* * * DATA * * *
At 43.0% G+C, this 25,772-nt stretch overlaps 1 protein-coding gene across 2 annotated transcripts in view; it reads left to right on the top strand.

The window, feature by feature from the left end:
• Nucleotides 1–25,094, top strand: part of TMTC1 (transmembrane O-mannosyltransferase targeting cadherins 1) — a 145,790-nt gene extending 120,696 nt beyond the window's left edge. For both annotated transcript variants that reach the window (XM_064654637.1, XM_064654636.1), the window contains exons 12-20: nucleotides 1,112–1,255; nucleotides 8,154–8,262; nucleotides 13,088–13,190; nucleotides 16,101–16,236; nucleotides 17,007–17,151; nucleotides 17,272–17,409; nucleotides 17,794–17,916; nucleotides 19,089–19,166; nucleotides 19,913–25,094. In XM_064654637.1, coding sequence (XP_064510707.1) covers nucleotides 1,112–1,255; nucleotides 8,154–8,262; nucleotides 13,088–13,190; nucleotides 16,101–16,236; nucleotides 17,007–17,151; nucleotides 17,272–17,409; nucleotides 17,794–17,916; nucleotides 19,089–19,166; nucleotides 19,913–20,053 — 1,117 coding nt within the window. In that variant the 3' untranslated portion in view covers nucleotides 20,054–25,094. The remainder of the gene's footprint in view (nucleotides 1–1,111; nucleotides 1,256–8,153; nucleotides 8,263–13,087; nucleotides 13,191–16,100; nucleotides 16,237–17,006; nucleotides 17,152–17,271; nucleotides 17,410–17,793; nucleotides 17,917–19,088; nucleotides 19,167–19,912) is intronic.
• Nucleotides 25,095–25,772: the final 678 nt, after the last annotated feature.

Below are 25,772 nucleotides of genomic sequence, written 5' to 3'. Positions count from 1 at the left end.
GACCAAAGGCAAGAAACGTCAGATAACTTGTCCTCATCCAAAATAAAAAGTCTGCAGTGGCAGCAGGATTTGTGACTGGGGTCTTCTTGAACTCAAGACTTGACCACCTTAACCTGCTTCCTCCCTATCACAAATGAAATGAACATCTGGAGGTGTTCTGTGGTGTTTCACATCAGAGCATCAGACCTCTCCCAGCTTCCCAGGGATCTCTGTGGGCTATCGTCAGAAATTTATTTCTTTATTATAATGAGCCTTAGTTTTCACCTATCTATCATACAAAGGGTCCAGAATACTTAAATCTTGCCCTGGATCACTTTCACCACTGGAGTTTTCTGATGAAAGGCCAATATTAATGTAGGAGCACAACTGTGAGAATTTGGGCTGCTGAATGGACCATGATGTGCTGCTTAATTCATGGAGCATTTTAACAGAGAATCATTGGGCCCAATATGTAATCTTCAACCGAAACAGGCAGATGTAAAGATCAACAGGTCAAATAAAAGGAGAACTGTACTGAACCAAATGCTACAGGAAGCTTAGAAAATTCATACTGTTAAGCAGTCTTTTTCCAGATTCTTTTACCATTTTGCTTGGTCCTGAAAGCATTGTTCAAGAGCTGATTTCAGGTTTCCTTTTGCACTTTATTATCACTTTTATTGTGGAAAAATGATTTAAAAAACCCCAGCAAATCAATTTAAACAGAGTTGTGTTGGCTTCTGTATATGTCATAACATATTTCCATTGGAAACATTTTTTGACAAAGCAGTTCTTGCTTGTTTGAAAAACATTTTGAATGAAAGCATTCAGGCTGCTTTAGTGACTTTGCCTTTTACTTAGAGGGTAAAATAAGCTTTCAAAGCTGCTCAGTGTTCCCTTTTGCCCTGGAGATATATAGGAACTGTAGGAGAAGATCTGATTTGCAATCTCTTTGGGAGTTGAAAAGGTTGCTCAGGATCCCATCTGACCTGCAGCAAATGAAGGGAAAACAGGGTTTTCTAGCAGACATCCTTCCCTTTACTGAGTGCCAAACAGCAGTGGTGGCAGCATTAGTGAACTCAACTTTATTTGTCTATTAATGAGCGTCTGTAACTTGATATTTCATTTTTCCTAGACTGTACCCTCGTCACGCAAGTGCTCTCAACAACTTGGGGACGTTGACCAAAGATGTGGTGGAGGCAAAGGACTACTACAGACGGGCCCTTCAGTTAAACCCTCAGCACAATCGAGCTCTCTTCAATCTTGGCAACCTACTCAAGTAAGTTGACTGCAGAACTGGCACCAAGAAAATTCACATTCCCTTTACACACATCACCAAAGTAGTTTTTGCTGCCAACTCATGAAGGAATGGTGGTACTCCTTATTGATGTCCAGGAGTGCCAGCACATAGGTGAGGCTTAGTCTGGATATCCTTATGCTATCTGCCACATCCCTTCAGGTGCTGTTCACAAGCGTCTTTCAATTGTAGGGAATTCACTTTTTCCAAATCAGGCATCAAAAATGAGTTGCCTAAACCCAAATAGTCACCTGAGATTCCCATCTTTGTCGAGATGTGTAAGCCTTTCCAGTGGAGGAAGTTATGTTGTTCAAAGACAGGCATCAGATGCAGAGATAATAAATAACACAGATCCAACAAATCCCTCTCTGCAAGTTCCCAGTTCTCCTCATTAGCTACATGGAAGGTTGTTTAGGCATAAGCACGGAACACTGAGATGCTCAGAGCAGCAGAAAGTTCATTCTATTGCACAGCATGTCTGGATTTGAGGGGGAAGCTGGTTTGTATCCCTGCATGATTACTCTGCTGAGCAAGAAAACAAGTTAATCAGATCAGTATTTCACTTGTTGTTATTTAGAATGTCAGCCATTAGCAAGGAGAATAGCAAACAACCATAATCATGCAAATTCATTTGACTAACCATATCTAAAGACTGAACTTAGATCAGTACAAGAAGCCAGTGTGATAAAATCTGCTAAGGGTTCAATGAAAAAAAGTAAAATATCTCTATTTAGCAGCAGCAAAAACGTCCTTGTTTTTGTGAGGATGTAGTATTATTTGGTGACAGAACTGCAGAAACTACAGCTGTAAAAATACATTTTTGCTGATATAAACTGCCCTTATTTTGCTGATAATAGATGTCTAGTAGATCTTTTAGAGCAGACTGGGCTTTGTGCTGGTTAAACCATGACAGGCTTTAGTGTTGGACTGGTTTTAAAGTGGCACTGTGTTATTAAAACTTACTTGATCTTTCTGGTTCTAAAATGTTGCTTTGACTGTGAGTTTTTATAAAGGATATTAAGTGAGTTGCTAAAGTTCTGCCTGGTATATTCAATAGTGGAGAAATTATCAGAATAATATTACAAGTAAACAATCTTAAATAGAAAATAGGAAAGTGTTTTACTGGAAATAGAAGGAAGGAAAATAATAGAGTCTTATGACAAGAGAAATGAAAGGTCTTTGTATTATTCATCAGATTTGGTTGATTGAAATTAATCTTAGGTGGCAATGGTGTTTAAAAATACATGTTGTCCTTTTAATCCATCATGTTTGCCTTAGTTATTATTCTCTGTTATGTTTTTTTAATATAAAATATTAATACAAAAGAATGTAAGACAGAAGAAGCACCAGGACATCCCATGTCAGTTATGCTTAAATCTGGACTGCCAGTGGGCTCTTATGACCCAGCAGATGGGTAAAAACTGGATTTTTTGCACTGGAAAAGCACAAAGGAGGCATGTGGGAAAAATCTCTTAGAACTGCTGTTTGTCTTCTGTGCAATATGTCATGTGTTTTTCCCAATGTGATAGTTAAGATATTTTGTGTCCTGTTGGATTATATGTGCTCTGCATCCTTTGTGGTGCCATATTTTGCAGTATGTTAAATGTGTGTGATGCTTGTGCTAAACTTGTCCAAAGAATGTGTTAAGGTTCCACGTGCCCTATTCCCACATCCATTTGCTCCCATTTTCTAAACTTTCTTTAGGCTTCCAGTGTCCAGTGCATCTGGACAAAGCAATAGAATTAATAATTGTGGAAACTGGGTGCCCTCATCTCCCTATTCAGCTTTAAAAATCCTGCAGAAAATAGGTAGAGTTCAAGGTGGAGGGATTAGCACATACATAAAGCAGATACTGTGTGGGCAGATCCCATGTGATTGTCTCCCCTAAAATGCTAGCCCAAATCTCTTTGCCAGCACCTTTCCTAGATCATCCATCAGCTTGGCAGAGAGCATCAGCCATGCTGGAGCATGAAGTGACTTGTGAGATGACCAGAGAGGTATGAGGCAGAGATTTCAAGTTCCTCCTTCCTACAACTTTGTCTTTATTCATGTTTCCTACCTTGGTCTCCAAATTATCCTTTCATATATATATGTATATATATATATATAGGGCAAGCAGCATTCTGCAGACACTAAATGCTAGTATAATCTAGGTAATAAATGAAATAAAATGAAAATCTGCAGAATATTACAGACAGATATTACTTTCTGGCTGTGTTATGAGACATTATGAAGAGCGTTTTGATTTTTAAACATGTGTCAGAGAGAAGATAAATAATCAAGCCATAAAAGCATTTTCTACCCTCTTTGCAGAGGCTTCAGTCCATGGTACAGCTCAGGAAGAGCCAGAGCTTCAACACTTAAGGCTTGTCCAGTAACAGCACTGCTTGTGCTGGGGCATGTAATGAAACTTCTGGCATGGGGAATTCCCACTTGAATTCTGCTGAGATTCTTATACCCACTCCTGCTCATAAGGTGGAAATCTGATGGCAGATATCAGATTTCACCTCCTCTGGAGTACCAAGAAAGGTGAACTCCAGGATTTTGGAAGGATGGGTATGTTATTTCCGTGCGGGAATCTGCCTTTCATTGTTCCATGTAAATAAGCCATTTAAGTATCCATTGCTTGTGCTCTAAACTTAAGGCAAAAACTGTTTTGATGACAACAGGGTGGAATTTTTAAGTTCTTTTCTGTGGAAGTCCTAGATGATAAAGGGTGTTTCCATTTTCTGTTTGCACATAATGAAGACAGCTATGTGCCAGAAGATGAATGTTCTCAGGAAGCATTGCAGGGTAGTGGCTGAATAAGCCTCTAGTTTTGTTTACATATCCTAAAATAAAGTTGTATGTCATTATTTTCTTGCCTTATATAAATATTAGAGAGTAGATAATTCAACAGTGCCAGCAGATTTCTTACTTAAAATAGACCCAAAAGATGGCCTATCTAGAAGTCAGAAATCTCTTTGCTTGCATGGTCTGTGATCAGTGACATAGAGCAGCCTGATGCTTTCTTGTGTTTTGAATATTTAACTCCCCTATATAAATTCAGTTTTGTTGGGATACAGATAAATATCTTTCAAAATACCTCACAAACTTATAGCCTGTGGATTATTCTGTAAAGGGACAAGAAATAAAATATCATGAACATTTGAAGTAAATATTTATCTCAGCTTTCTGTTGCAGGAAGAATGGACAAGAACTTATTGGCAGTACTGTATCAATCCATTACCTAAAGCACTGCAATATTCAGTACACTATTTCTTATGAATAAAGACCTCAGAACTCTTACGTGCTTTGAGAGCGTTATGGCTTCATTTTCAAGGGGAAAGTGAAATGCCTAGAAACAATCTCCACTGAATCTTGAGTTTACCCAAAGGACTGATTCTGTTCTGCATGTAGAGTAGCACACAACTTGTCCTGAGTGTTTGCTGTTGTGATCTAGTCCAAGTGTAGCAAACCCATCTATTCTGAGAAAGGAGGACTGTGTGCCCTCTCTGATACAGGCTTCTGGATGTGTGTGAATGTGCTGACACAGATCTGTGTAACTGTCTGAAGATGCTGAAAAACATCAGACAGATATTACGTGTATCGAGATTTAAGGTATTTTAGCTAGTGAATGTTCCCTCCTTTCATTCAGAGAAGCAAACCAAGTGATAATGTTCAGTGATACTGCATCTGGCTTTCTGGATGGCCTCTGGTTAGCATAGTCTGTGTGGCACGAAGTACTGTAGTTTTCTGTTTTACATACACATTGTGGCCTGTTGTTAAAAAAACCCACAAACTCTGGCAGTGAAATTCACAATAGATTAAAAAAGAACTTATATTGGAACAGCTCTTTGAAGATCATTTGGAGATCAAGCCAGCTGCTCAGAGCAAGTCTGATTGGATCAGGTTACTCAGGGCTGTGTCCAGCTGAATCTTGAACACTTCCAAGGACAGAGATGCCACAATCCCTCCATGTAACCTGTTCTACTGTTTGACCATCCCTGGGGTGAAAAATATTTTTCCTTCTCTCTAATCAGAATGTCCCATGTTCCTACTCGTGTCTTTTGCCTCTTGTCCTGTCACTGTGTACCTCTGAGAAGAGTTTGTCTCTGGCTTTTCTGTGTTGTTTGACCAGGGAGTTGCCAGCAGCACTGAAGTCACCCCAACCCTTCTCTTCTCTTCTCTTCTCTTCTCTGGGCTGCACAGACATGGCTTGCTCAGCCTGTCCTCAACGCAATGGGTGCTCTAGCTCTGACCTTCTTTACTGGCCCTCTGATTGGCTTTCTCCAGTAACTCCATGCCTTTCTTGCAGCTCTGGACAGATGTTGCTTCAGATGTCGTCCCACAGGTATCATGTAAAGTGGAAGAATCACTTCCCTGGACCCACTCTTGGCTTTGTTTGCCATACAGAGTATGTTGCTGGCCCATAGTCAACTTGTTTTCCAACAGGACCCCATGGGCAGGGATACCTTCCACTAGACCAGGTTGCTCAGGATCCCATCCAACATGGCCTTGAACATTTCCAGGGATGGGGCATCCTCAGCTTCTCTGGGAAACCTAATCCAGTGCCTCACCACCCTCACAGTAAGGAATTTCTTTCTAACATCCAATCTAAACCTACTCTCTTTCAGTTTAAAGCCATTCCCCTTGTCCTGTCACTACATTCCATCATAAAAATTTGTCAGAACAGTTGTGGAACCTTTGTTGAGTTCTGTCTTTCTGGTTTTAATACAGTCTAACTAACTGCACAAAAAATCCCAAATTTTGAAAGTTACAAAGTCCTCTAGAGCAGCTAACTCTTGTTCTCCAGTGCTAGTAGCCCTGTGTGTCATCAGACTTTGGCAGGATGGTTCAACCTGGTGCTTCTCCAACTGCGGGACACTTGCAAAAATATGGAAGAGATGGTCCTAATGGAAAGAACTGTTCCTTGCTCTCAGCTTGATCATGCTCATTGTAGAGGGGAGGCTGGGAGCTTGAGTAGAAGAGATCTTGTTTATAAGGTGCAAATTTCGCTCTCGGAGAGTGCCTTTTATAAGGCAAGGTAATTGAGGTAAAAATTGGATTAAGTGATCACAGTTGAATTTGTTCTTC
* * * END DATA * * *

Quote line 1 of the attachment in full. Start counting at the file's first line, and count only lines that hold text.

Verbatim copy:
At 43.0% G+C, this 25,772-nt stretch overlaps 1 protein-coding gene across 2 annotated transcripts in view; it reads left to right on the top strand.